Meg Cichon, Associate Editor, RenewableEnergyWorld.com
September 21, 2012 | 7 Comments
News of ABB pulling its $20 million investment in GreenVolts hit the SPI show floor last week, dampening the electric excitement of President Clinton's keynote address. With so much consolidation, solar company bankruptcies and disappointing political support for solar in the past year, it is difficult to see the future of solar power, and ABB is hitting its brakes before it witnesses another accident.
GreenVolts, a CPV startup that had its hand in everything from technology to installation and once showed much promise, has been forced to lay off more than 60 of its 80 employees. Without ABB’s $20 million investment pledged in December 2011, Greenvolts is forced to look for a buyer for its technology or assets.
This is not an uncommon scenario for the solar industry as of late. Just a few months ago in July, HCPV manufacturer Amonix closed its Las Vegas plant and laid off its staff just one year after opening its doors citing lower-than-expected demand. And since Solyndra shut its doors one year ago and sparked political backlash for the solar industry, consolidation has steadily continued. According to ABB, this trend is expected to continue.
ABB attributes its decision to retract investment in GreenVolts to the oversupply and plunging prices of panels. But ABB isn’t just solely backing away from this investment, it is avoiding PV technology altogether.
“It is really in the PV panel space that we are not looking to continue,” said Barry Dillon, ABB’s Director of Media and Community Relations. “We are not interested in continuing to invest in that area or anything that competes with PV panels because of the cost problem.”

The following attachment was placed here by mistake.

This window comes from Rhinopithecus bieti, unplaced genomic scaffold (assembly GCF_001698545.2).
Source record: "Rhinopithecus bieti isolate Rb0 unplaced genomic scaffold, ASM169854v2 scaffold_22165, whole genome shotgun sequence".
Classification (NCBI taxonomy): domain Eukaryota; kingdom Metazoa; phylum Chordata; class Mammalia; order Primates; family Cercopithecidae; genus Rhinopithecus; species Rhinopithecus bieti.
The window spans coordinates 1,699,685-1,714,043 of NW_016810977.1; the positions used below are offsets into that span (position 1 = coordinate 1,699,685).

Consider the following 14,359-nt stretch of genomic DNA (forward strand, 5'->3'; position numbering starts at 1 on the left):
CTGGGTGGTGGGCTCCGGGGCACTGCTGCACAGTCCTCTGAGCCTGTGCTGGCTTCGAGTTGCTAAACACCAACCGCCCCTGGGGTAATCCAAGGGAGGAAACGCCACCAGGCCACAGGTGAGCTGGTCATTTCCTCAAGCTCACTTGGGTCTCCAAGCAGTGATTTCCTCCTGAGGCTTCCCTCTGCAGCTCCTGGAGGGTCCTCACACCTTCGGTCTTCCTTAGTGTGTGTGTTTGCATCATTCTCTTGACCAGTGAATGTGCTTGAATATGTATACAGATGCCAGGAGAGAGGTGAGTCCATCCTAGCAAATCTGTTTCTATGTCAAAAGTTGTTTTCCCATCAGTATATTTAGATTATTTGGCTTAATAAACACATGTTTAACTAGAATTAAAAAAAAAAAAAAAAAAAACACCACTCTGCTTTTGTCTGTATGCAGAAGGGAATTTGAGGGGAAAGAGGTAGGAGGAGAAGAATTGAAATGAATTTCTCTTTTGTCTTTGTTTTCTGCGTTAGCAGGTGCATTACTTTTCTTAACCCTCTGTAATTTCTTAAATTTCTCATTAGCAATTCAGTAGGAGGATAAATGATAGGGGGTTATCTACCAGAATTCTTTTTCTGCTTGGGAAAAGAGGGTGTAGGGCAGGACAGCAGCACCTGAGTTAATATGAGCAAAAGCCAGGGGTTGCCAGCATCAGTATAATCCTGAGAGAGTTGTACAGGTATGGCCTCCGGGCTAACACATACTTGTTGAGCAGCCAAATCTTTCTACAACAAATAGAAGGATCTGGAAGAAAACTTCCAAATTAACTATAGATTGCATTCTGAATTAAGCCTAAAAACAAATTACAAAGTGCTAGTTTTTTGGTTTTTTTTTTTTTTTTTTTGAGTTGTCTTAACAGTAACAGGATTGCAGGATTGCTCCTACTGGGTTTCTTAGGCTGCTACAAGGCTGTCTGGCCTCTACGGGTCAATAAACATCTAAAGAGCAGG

Though ABB invested in GreenVolts just last December, Dillon said the company was surprised at the change in market projections over the past few months. In these few months, projections through 2015 have dropped nearly 40 percent, according to ABB. “On the panels themselves, it just doesn’t look profitable and is not worth our time,” said Dillon.
So the big question remains: Are other companies going to follow suit? According to Adam Krop, senior analyst at Ardour Capital, companies will continue to pull investments, but mostly in the manufacturing and technology sectors. He believes that the industry is approaching a phase where it needs less investment in research and development because the technology is reaching the point where it doesn’t need support.
With high overcapacity of panels, there is a huge supply of equipment to meet project development demand for the next couple of years. “We expect installed costs to continue decline for the foreseeable future, which will continue to pressure margins at component manufacturers, but will only support strong installation volume growth,” said Krop.
Though investment will likely continue to be pulled from the manufacturing and technology front, Krop expects huge investments in the downstream PV market.
“It’s really a business decision,” said Dillon. “The industry analysts are saying that this area is not going to show any profitability for the next two or three years, so why continue?”
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